"Why did you not reply back?"
"But I did!"
"After an hour?!"
"Yes! Exactly, what's the big deal? I was busy!!"
"You know what... It's over..."
This situation may sound familiar to you. Perhaps, you know it too well. This scene might have been one of your experiences of your failed relationships.
I am Korean and the issue of not responding to texts in a timely manner is a big problem in our culture. Why? Because we hate to wait - hence the reason for the fastest internet speed on earth.
Back to our story. Why is this scene such a pervasive and all-too-common problem in our culture? First, how comes that people cannot reply to texts or emails in a timely manner (how long does it take to take out your phone and to type a few sentences?) and second, why do people have a problem with waiting?
The case is simple - in both cases, we are busy... in fact we are too busy! That is why we do not reply to texts as soon as we can, and neither can we wait for too long before our temper comes into play. We are all just too busy...!
Yet, are we really?
What does it mean to be busy? How long does it take to respond to a text? Especially in a time when writing back takes literally no effort at all compared to just 20 years ago, when our main means of long-distance communication were to write letters, how much busier are we that we cannot spare 10 seconds of our time to reply to a text message? How much of a difference does it make waiting 5 seconds or 50 minutes for a reply to our initial text of "What are you doing?" or "What did you have for dinner?"
The word busy, one which we throw around so easily, it intrigues me (I am as much of a sinner in overusing that term as anyone else). Why are we always telling people that we are too busy when in fact no one is? Even though, we all find time to check our Facebook, Instagram, ESPN, etc. we all too casually say to each other that we are too busy.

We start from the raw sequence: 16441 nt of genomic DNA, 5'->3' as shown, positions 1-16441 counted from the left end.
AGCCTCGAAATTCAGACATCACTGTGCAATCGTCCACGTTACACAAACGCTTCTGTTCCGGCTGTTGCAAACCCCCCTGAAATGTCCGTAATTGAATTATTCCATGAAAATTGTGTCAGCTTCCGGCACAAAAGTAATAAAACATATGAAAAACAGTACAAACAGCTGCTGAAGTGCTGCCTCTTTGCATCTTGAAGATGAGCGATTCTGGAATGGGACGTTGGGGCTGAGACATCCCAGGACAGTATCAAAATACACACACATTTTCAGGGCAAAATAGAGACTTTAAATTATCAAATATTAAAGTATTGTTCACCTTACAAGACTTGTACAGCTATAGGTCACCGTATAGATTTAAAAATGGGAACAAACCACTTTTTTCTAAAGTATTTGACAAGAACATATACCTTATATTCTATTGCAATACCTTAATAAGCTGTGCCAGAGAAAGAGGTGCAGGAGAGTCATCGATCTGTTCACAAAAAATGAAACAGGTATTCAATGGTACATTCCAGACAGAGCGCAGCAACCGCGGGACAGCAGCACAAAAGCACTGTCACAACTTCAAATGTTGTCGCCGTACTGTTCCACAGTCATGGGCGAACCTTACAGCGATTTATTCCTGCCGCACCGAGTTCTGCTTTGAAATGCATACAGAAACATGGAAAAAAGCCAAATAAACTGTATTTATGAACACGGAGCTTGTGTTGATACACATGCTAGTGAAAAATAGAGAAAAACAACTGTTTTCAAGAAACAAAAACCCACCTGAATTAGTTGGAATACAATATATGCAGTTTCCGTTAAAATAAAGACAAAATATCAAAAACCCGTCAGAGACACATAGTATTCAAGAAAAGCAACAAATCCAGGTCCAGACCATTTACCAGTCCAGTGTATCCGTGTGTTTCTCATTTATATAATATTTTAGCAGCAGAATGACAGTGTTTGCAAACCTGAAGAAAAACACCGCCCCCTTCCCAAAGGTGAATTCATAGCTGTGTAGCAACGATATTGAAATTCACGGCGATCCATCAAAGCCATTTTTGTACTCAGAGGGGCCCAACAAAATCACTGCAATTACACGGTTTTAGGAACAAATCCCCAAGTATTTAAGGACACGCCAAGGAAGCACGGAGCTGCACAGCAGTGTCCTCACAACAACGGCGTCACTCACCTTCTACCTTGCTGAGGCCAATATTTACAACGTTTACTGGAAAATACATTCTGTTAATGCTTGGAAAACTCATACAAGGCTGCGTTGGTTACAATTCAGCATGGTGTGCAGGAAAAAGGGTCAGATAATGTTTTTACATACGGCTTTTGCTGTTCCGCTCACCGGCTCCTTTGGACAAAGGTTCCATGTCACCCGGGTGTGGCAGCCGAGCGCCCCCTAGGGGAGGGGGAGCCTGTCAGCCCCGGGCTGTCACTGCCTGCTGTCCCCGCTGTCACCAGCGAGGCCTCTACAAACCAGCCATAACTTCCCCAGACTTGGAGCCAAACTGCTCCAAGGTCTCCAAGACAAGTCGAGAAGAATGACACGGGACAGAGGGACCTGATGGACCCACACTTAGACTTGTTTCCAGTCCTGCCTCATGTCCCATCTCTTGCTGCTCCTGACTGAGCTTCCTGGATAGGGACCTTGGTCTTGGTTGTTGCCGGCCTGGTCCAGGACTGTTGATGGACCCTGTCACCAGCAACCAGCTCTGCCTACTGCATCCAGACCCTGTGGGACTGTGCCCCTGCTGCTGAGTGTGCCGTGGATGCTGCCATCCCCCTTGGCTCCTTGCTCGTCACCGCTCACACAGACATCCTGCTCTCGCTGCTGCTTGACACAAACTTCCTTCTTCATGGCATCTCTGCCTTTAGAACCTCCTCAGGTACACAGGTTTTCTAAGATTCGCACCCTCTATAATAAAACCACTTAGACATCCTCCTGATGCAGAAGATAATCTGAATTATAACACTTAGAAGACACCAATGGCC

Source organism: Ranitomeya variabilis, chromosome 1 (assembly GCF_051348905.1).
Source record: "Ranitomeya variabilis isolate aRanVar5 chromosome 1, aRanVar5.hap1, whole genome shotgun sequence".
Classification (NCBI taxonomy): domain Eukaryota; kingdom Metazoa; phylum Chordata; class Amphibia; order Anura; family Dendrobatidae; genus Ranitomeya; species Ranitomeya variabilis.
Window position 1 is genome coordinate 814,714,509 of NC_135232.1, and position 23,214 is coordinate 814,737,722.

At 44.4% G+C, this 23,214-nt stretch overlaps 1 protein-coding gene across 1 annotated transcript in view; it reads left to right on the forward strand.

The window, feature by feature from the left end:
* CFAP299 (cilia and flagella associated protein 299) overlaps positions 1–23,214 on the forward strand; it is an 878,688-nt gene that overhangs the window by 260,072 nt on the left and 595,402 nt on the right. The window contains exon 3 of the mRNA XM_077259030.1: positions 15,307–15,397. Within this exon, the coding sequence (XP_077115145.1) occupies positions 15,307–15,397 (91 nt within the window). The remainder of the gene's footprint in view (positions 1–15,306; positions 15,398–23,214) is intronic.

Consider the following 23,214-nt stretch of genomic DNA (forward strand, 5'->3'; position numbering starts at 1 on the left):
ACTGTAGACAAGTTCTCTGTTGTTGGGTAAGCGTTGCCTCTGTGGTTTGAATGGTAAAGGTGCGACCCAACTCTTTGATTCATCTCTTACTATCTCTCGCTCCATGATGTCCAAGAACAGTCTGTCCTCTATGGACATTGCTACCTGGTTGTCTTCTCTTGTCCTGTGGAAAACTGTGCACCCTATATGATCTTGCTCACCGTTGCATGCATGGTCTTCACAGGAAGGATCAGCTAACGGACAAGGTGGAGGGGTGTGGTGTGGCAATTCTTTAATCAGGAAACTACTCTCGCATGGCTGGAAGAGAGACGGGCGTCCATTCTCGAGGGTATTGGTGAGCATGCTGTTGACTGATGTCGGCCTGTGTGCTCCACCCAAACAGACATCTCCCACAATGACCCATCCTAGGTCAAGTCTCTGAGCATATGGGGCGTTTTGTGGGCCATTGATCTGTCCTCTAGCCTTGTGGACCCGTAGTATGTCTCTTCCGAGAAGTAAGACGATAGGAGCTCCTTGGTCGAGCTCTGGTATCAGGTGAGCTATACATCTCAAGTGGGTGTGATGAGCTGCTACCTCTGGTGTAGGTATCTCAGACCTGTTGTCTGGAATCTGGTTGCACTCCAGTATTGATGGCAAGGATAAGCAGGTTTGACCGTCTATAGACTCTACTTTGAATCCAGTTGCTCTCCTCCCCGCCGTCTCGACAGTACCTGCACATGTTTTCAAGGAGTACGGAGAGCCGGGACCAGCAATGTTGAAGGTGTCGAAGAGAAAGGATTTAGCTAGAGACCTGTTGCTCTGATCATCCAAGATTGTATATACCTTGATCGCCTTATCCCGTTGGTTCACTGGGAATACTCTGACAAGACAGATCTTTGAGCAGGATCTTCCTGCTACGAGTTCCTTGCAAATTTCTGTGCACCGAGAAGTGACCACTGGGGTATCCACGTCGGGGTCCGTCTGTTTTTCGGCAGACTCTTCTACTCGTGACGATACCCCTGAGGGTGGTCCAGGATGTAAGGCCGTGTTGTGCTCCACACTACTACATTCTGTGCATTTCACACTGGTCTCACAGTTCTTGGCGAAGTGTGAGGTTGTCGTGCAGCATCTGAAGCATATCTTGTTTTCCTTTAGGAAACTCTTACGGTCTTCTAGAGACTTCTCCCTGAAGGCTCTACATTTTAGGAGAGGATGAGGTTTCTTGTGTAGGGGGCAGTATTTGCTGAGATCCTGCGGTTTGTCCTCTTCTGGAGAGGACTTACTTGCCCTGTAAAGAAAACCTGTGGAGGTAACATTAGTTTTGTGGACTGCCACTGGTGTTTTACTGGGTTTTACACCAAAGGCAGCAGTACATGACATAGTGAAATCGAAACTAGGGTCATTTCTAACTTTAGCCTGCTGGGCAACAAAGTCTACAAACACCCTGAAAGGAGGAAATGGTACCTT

I want to think further about this word "busy." Yes, we are busy. We have work, we have our obligations, we have our meetings and other primary responsibilities we must meet there and then. But in the end, whenever someone asks us something and whenever we respond with "I am busy" to someone, what we mean by that is that actually we do not have the time for that person at that moment. Let me be clearer. "The priority is not you at this moment." "You are not worth of my time to respond to your properly and to give you the reasons." This is the message that people are hearing whenever we say, "I am too busy."
That is clearly why couples fight over this matter - for they want to be the priority no matter what. We are all just that selfish. Someone wants attention, the other does not want to give it.
It is a question of priority... but maybe it is also a matter of honesty. Maybe, instead of saying, I was too busy with something else - making the other person feel less important or valuable than a "thing" - maybe we should start saying, "Sorry, I was too focused on x that I could not focus on you." Saying we are busy without an apology means "You are not valuable enough for my time" We have to make sure that the other person feels valuable.
We are all busy - that is life. So, being busy can never an explanation nor an excuse. It's not like we are the only ones that are busy.
So, before we say we are too busy, maybe we should be starting with an apology first, instead of being an apologist.